Hoosiers Extend Home Winning Streak to 23 in Rout of Wildcats
Dec. 8, 2007
BLOOMINGTON, Ind. (AP) -- Jordan Crawford's three-game suspension made him hungrier Saturday.
He wanted to beat Kentucky, outdo his brother, Joe, and show his Indiana teammates what they had been missing since late November.
With Indiana's starting guards sitting out and his parents watching from behind the Indiana bench, Crawford delivered a masterpiece. The freshman scored 20 points in his first career start and led the 15th-ranked Hoosiers to a 70-51 rout over border rival Kentucky.
"I was more motivated about just getting back out there," Crawford said. "I didn't want to make this a one-on-one battle. My team had three good wins without me, and I wanted to get them one."
Crawford did just that in one of the Hoosiers' biggest rivalries.
With his nifty ball-handling, crisp passes, impressive shooting and solid defense, Crawford turned the battle of the brothers into a lopsided affair.
Friends and family took the cue.
Crawford's parents, clad in mixed Indiana and Kentucky gear behind the Hoosiers bench, laughed when officials separated the brothers during a shoving incident early in the game and were amused when fans chanted "Jordan's better" several times throughout the game.
But it was more about what Kentucky didn't do.
Kentucky shot poorly, turned the ball over too much and had two starters foul out in the first 10:02 of the second half. Even Joe Crawford, who joined Kentucky's 1,000-point club last week, couldn't get his team righted.
Patrick Patterson led the Wildcats (4-3) with 15 points in a second straight loss to a traditional power. Kentucky lost to No. 1 North Carolina last week, and for only the third time in the last 14 games of this passionate series.
"They whipped us in every aspect and they did it with a short-handed team," Kentucky coach Billy Gillispie said. "We're not happy about that."
The Hoosiers (8-1) have won 23 straight home games, and coach Kelvin Sampson is a perfect 21-0 at Assembly Hall since taking over as Indiana's coach last season.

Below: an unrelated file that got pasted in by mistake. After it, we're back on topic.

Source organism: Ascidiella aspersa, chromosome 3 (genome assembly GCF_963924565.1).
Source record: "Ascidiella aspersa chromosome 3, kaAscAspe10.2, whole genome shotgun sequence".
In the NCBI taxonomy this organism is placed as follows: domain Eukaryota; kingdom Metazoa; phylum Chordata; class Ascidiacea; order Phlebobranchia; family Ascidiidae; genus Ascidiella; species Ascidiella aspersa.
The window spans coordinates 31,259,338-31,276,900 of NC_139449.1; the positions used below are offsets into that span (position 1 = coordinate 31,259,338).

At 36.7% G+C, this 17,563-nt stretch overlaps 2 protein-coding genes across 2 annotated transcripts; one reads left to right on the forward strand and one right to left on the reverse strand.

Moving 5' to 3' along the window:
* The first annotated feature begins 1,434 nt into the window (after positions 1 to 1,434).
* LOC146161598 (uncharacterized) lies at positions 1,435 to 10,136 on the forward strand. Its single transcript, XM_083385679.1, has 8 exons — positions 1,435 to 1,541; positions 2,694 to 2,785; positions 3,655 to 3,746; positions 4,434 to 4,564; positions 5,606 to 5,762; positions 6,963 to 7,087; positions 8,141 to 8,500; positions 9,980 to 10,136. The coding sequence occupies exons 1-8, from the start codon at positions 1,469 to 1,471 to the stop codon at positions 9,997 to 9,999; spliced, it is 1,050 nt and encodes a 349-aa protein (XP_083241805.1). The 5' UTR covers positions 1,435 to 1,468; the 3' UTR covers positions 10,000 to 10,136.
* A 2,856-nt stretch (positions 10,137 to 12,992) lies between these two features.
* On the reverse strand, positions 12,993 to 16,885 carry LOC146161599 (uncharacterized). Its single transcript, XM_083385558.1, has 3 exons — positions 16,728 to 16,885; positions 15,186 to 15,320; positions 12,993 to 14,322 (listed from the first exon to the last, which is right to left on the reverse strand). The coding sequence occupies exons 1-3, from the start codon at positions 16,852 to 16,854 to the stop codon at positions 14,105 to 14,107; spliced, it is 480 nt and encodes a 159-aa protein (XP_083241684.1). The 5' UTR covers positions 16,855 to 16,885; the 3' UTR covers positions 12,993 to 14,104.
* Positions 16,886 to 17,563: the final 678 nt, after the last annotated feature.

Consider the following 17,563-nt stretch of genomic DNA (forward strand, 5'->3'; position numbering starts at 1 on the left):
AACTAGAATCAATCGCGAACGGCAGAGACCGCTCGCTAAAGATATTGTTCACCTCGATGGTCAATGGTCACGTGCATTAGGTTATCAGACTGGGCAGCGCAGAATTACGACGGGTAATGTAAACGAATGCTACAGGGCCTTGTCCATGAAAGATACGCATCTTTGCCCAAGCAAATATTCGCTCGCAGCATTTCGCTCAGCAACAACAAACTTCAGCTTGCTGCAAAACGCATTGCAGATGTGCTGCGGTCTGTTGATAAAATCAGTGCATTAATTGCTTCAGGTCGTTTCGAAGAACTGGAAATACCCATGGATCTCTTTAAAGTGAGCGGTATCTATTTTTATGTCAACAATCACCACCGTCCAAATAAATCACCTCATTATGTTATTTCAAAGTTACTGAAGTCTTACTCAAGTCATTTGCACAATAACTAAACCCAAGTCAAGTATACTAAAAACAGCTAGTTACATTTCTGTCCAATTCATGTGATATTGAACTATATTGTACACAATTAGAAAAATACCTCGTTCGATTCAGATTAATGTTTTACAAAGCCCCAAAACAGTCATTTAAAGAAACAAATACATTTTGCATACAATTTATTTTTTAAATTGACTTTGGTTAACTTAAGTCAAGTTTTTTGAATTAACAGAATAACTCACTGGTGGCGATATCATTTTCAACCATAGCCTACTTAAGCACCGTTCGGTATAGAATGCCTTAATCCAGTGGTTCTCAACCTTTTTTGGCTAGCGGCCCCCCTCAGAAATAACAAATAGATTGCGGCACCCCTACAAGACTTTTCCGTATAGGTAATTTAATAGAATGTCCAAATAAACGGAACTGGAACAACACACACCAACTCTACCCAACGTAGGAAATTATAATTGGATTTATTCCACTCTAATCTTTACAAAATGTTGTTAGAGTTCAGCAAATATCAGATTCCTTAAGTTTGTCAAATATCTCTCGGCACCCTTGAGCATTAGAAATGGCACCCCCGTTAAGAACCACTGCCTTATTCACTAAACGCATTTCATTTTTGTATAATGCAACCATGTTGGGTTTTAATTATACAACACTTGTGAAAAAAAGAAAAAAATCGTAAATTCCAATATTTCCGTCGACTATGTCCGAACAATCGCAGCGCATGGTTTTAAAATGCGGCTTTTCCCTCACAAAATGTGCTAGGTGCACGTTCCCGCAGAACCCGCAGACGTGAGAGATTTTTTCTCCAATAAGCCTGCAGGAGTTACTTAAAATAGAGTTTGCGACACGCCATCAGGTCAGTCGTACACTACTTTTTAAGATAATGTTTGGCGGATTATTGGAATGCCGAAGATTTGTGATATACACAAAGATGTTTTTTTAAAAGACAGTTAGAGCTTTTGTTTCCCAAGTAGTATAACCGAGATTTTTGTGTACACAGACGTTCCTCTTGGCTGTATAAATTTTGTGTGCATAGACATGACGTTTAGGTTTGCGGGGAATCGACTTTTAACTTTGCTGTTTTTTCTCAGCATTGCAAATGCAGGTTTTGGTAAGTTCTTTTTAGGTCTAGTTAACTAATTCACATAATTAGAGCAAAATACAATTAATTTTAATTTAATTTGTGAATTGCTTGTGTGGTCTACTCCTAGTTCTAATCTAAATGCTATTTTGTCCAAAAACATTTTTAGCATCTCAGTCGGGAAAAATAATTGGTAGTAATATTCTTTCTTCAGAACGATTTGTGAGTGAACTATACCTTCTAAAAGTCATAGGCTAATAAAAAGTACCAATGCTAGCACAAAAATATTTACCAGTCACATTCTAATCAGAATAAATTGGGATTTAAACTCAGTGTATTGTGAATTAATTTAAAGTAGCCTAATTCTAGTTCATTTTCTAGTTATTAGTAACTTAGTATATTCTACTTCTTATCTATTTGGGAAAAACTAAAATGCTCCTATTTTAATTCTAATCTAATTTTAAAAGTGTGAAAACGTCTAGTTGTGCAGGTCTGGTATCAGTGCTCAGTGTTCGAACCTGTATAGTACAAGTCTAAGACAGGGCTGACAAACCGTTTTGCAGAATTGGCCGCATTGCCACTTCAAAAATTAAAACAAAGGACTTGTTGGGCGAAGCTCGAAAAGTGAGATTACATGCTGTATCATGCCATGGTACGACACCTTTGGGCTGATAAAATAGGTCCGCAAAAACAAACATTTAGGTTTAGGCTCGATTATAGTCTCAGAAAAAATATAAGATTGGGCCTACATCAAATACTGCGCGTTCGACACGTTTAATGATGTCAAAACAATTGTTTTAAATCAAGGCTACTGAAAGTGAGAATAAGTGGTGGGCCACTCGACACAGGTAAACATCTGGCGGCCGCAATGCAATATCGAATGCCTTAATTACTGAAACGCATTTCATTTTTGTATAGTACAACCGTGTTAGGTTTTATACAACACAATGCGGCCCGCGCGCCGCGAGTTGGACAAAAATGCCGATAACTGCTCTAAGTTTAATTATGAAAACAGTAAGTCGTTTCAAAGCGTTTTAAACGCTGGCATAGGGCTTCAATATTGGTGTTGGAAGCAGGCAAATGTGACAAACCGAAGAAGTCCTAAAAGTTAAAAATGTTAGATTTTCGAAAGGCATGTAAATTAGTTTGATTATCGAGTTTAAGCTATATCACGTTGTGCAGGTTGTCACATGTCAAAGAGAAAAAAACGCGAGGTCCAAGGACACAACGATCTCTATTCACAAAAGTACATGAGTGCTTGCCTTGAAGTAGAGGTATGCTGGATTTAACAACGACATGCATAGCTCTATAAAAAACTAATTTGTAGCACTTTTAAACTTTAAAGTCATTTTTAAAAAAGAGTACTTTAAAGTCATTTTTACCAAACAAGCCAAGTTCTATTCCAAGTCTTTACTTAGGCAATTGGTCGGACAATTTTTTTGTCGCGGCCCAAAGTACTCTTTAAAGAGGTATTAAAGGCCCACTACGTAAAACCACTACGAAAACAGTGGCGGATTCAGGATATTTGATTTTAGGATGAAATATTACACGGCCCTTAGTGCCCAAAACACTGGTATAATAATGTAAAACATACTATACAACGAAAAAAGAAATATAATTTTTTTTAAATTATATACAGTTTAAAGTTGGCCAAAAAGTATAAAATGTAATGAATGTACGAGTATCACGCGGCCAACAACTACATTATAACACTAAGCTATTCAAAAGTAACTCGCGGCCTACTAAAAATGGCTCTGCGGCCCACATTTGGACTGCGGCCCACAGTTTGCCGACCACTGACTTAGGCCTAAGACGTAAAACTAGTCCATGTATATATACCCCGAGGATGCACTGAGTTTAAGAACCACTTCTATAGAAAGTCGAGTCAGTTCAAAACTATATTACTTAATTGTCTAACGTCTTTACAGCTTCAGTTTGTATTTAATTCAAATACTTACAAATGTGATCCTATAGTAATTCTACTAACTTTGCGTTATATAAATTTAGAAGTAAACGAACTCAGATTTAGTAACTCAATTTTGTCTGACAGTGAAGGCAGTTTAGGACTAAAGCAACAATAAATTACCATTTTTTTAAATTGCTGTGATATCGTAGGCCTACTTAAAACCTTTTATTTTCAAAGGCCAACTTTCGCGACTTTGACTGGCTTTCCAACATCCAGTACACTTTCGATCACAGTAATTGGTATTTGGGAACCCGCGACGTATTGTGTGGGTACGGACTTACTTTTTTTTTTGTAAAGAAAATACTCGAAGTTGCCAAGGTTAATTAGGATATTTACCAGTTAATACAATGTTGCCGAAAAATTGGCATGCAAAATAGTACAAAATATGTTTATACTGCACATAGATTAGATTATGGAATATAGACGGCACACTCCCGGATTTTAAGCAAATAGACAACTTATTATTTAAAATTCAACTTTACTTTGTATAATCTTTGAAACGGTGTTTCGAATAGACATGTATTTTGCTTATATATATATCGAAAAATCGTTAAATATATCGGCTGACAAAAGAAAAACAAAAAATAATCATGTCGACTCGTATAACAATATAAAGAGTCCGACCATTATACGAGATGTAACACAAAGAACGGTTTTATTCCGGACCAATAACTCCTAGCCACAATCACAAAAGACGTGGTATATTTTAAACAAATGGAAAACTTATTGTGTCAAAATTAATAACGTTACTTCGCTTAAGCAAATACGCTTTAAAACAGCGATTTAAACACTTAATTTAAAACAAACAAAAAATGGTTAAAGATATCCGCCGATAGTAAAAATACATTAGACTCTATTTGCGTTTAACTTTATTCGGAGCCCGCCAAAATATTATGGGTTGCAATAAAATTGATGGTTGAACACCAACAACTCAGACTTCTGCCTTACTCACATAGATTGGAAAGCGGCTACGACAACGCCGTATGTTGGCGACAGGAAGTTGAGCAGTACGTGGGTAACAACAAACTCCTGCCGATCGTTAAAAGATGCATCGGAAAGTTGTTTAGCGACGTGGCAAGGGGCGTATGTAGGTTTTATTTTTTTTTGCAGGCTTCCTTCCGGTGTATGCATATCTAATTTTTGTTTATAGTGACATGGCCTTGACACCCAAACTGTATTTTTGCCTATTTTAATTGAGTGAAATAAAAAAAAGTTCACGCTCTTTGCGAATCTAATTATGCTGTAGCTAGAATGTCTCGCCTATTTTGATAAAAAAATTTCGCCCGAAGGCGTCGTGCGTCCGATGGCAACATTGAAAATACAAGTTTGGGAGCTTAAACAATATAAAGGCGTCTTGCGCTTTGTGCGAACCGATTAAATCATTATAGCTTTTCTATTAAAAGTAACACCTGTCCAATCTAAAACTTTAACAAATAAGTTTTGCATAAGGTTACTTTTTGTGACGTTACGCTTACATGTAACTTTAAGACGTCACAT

This victory, however, deviated from the Hoosiers' usual script.
D.J. White finished with 16 points and 13 rebounds, joining the Hoosiers' 1,000-point club.
If Kentucky thought those absences would make it easy, the Wildcats discounted the impact Jordan Crawford could have.
"It was time for him [Jordan] to step up and get it going," Joe Crawford Sr. said at halftime, wearing an Indiana hat and a Kentucky sweat shirt.
The younger brother pestered Kentucky by jumping into the passing lanes, knocking balls away and getting Kentucky's Ramel Bradley into early foul trouble. Offensively, he was even better. He hit a 3-pointer over his older brother, drove confidently to the basket and routinely found open teammates.
By game's end, the younger brother had the upper hand in the one-on-one game, 20-10.
But that wasn't the toughest part for the Kentucky senior to accept.
"We've got to figure out what the problem is," Joe Crawford said. "I'm just kind of hurt right now. The most frustrating thing about it was us just not fighting. It's hard to go down like that when we're not making any runs or just not fighting at any time."
Indiana took control midway through the first half with a 15-5 run that expanded the lead to 29-15 with 6:11 left in the first half.
Kentucky closed to 31-23 when Joe Crawford stole the ball from his brother and drove in for a layup. But Jordan Crawford made three of four free throws in the final 90 seconds, during a five-point flurry that gave Indiana a 37-25 halftime lead.
The second half was all Hoosiers.
Indiana scored the first nine points in the second half, building a 46-25 lead, and then things turned ugly for the Wildcats. Bradley fouled out with 13:51 left, and Michael Porter fouled out with 9:58 to go.
Even when something did go right, like Joe Crawford's driving layup at the 12:49 mark, the Wildcats still made mistakes. Crawford drew a technical foul after the play.
The result: Kentucky never got closer than 17 points the rest of the way, and Jordan Crawford walked away with a win and family bragging rights.
"It looked like joy and pain," Sylvia Crawford said, dressed in a Santa Claus with UK on the front. "The reality is you can only expect that they're both going to do their best and do something to show that they're committed to their team. I think that's what they both did."
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